SQL Server 2008 – iFTS Transparency – Viewing the words in the index

This is the next in the series of posts about the new iFTS (Integrated Full Text Search) in SQL Server 2008.

One of the huge frustrations with using Full Text prior to SQL Server 2008 was that you had no idea what content the iFilter has extracted from the document you have indexed. This leads to questions like “Why hasn’t this document been returned when this one has?”. We had a situation where a process was run that looked for discrimination, this included looking for the word black. At one time one companies  content kept getting flagged as including discrimination but on looking at the content we couldn’t figure out why.  After doing some digging we realised that the content was HTML, the viewer showed rendered HTML and not the raw HTML, and the HTML contained the font elements specifying the colour Black. We were had a Full Text index that wasn’t type and so the generic text iFilter was used and so Black was included in the index. We changed to use a type column and specified “HTML” which resulted in the HTML iFilter being used and so the markup elements were not returned and stored in the index.

If we had access to the words that had been indexed, it would have been clear what had happened. Well in SQL Server 2008 there are Two dynamic management views that return the keywords of the index, and the keywords of each document in the index. These dmvs are, sys.dm_fts_index_keywords and sys.dm_fts_index_keywords_by_document respectively.

select *
  from sys.dm_fts_index_keywords (db_id(),object_id('Table_1'))

 select *
  from sys.dm_fts_index_keywords_By_Document (db_id(),object_id('Table_1'))

Note: The second dmv whilst is by document does not take a document id as a parameter. This means that this returns all the keywords for all the documents in an index. That will be a lot of rows. As an example if you store the definition from all_sql_modules in master in a table you will have ~ 1780 rows. When index using the default stop lists that will result in ~153000 rows being returned from sys.dm_fts_index_keywords_by_document.

Because of this it is not a dmv to be called from your application. If you want to use the output from his dmv I suggest you have a batch process that persists the output to a table which can be indexed and so usable in an application. This would be an ideal candidate for using the MERGE statement.

Further uses for this information?

If you are interested in looking at other query models for text content then this information provides you a fantastic starting point. Effectively you have text mining functionality in the database. The ranking algorithms are fixed in SQL Server (something that is being looked at for future releases) if you don’t like their ranking algorithm you could build your own.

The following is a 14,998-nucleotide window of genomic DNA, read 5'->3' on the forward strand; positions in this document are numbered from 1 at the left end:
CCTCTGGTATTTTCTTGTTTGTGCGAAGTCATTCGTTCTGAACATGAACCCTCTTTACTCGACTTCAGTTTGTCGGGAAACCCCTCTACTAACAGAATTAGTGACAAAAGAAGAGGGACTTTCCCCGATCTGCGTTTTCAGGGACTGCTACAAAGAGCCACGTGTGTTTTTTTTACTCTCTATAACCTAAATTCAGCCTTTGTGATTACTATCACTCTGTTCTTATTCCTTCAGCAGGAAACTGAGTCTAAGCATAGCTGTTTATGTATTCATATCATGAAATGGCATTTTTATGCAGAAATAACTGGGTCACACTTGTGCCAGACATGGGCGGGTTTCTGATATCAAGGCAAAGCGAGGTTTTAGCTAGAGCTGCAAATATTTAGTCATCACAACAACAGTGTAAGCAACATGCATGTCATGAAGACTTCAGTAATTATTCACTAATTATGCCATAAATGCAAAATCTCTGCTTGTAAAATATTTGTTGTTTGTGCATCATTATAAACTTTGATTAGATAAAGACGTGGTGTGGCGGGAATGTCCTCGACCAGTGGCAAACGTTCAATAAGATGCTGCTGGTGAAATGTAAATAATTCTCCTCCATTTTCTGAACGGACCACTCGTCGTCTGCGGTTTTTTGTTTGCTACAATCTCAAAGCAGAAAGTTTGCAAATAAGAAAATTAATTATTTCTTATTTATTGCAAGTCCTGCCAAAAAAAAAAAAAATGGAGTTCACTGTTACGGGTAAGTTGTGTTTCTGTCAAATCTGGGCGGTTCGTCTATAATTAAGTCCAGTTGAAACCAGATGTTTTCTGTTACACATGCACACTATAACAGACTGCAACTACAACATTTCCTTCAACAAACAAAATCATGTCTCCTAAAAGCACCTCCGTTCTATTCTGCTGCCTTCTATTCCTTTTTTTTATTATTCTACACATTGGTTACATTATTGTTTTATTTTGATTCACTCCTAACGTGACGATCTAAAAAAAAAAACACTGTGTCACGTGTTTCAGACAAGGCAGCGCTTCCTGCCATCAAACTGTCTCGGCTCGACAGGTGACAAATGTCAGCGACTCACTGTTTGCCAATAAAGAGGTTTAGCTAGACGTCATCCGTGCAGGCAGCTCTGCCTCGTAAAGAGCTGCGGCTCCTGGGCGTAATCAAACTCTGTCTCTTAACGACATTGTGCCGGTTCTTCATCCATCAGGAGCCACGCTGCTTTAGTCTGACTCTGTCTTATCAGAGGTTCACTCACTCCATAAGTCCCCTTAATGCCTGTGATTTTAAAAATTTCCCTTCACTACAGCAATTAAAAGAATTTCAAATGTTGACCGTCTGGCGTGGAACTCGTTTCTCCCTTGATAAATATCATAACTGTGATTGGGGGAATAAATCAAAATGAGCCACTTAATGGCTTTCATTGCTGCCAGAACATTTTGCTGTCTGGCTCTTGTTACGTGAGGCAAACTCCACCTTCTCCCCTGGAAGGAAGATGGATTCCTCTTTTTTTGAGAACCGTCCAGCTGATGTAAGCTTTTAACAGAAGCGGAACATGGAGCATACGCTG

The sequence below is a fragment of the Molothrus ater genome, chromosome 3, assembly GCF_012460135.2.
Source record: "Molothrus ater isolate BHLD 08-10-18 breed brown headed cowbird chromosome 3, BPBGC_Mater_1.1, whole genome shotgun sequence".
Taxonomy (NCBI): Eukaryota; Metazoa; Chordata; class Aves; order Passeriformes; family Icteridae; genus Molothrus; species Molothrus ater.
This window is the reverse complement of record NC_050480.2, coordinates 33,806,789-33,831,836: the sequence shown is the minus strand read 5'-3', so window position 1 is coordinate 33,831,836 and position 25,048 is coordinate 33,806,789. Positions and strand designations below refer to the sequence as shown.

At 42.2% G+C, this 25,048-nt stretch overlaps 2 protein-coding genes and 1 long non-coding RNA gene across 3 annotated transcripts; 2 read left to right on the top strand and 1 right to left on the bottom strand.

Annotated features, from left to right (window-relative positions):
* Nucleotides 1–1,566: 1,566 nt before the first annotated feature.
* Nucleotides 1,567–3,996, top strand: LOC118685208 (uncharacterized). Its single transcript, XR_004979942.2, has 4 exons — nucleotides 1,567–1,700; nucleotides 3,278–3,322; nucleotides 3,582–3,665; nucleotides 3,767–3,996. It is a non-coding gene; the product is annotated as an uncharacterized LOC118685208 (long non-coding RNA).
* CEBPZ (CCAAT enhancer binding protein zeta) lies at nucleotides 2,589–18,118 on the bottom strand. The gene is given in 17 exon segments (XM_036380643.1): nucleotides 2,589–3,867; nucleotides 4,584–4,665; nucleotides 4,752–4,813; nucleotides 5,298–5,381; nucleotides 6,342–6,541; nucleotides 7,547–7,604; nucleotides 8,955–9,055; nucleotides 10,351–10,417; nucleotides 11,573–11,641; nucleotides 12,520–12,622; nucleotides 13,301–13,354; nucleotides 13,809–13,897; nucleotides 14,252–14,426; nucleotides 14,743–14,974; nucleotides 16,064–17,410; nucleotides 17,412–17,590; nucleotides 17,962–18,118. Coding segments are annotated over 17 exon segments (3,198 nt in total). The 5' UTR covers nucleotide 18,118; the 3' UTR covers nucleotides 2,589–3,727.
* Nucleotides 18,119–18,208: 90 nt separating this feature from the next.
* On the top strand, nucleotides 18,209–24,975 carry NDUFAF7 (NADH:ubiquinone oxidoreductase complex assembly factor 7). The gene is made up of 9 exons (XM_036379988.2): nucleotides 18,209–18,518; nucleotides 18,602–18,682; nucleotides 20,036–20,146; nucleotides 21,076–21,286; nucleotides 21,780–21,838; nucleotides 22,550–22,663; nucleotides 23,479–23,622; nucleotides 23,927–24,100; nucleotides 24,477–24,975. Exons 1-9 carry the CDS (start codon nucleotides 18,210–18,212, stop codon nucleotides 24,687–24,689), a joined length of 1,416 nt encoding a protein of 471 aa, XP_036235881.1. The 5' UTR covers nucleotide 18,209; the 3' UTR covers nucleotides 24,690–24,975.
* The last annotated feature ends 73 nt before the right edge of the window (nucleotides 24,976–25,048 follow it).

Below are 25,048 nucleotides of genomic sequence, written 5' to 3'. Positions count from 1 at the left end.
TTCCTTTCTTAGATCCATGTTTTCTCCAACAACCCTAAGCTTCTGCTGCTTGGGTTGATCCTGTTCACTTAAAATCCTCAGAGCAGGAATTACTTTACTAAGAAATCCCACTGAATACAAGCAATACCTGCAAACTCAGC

Unfortunately the position information of keywords in a document is not returned by these dmvs so you can’t build an algorithm that involves position. That also means you can’t use this information to rebuild snippets based on search criteria in a way that live.com or google.com do.

What it is great at doing is giving you analysis features or your data. If you have a set of search terms you can easily use the contents of this index to find how many matches each term makes. This is useful if you want to display counts of items on your web site.

Another option that I thought of in response to a post on my introduction post (SQL Server 2008 – iFTS Introdction) Is the use for partial matches.

Currently it is only possible to do prefix wild card searching (Wildcard-search-in-SQL-Server-Full-Text) i.e. "Mirco*" You can't look for "*soft", the only way of achieving he latter is by indexing a reverse version of the content, which is fine for text content (give the extra space) but not for other content type i.e. word or pdf. Having the contents index available would allow you to do build a query based on the terms that match your criteria.The terms in index will be a fraction of the total index size and so querying using LIKE would not be too bad. i.e. select term from MyIndexTerms where term LIKE '%<partialword>%'. You can then use these terms to build a CONTAINS statement, i..e looking for "compute" CONTAINS (*, 'computedcolname OR computername OR computetime OR ....'). Essentially you are treating the index as a dictionary.

You could also do matching based on sounds like (not SOUNDEX), but thats beyond the scope of this post.

The following are the other posts in the series

If you want to try iFTS you can download the SQL Server 2008 from here http://www.microsoft.com/sql/2008/prodinfo/download.mspx

Published Wednesday, February 20, 2008 11:32 AM by simonsabin


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